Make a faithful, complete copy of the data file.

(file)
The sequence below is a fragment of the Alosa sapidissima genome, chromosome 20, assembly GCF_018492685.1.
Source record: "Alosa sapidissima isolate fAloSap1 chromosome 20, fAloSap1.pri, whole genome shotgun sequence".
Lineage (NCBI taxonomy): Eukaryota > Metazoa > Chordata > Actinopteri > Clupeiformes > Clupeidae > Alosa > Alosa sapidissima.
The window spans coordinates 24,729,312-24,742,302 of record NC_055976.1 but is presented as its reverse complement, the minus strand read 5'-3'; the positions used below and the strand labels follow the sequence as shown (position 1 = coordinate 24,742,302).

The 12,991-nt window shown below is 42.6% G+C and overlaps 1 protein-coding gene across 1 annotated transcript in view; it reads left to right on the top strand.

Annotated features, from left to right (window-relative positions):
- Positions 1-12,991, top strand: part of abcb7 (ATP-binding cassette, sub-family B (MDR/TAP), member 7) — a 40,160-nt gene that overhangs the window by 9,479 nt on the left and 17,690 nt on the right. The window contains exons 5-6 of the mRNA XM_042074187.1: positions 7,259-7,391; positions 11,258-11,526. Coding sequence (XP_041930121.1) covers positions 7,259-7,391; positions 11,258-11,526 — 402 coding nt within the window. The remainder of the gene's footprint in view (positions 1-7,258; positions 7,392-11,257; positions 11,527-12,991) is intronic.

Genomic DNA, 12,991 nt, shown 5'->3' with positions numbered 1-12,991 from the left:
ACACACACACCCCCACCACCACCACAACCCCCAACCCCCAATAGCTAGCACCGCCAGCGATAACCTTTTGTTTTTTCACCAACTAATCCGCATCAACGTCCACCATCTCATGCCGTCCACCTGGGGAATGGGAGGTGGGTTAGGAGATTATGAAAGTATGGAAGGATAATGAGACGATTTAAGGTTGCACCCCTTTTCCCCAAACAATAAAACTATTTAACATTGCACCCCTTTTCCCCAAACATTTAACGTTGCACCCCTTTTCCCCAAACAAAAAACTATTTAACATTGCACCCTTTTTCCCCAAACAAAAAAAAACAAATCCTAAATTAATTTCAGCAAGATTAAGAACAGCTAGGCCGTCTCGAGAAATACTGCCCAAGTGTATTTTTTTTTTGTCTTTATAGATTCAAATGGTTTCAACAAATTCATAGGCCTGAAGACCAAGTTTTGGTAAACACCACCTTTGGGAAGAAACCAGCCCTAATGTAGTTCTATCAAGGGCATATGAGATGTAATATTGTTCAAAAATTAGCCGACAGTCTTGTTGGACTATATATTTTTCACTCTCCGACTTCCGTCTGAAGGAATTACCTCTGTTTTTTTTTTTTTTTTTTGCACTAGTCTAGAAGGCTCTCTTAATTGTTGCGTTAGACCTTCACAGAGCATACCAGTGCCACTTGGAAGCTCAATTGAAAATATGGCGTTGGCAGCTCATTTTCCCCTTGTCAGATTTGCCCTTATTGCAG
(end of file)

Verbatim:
The sequence below is a fragment of the Alosa sapidissima genome, chromosome 20, assembly GCF_018492685.1.
Source record: "Alosa sapidissima isolate fAloSap1 chromosome 20, fAloSap1.pri, whole genome shotgun sequence".
Lineage (NCBI taxonomy): Eukaryota > Metazoa > Chordata > Actinopteri > Clupeiformes > Clupeidae > Alosa > Alosa sapidissima.
The window spans coordinates 24,729,312-24,742,302 of record NC_055976.1 but is presented as its reverse complement, the minus strand read 5'-3'; the positions used below and the strand labels follow the sequence as shown (position 1 = coordinate 24,742,302).

The 12,991-nt window shown below is 42.6% G+C and overlaps 1 protein-coding gene across 1 annotated transcript in view; it reads left to right on the top strand.

Annotated features, from left to right (window-relative positions):
- Positions 1-12,991, top strand: part of abcb7 (ATP-binding cassette, sub-family B (MDR/TAP), member 7) — a 40,160-nt gene that overhangs the window by 9,479 nt on the left and 17,690 nt on the right. The window contains exons 5-6 of the mRNA XM_042074187.1: positions 7,259-7,391; positions 11,258-11,526. Coding sequence (XP_041930121.1) covers positions 7,259-7,391; positions 11,258-11,526 — 402 coding nt within the window. The remainder of the gene's footprint in view (positions 1-7,258; positions 7,392-11,257; positions 11,527-12,991) is intronic.

Genomic DNA, 12,991 nt, shown 5'->3' with positions numbered 1-12,991 from the left:
ACACACACACCCCCACCACCACCACAACCCCCAACCCCCAATAGCTAGCACCGCCAGCGATAACCTTTTGTTTTTTCACCAACTAATCCGCATCAACGTCCACCATCTCATGCCGTCCACCTGGGGAATGGGAGGTGGGTTAGGAGATTATGAAAGTATGGAAGGATAATGAGACGATTTAAGGTTGCACCCCTTTTCCCCAAACAATAAAACTATTTAACATTGCACCCCTTTTCCCCAAACATTTAACGTTGCACCCCTTTTCCCCAAACAAAAAACTATTTAACATTGCACCCTTTTTCCCCAAACAAAAAAAAACAAATCCTAAATTAATTTCAGCAAGATTAAGAACAGCTAGGCCGTCTCGAGAAATACTGCCCAAGTGTATTTTTTTTTTGTCTTTATAGATTCAAATGGTTTCAACAAATTCATAGGCCTGAAGACCAAGTTTTGGTAAACACCACCTTTGGGAAGAAACCAGCCCTAATGTAGTTCTATCAAGGGCATATGAGATGTAATATTGTTCAAAAATTAGCCGACAGTCTTGTTGGACTATATATTTTTCACTCTCCGACTTCCGTCTGAAGGAATTACCTCTGTTTTTTTTTTTTTTTTTTGCACTAGTCTAGAAGGCTCTCTTAATTGTTGCGTTAGACCTTCACAGAGCATACCAGTGCCACTTGGAAGCTCAATTGAAAATATGGCGTTGGCAGCTCATTTTCCCCTTGTCAGATTTGCCCTTATTGCAG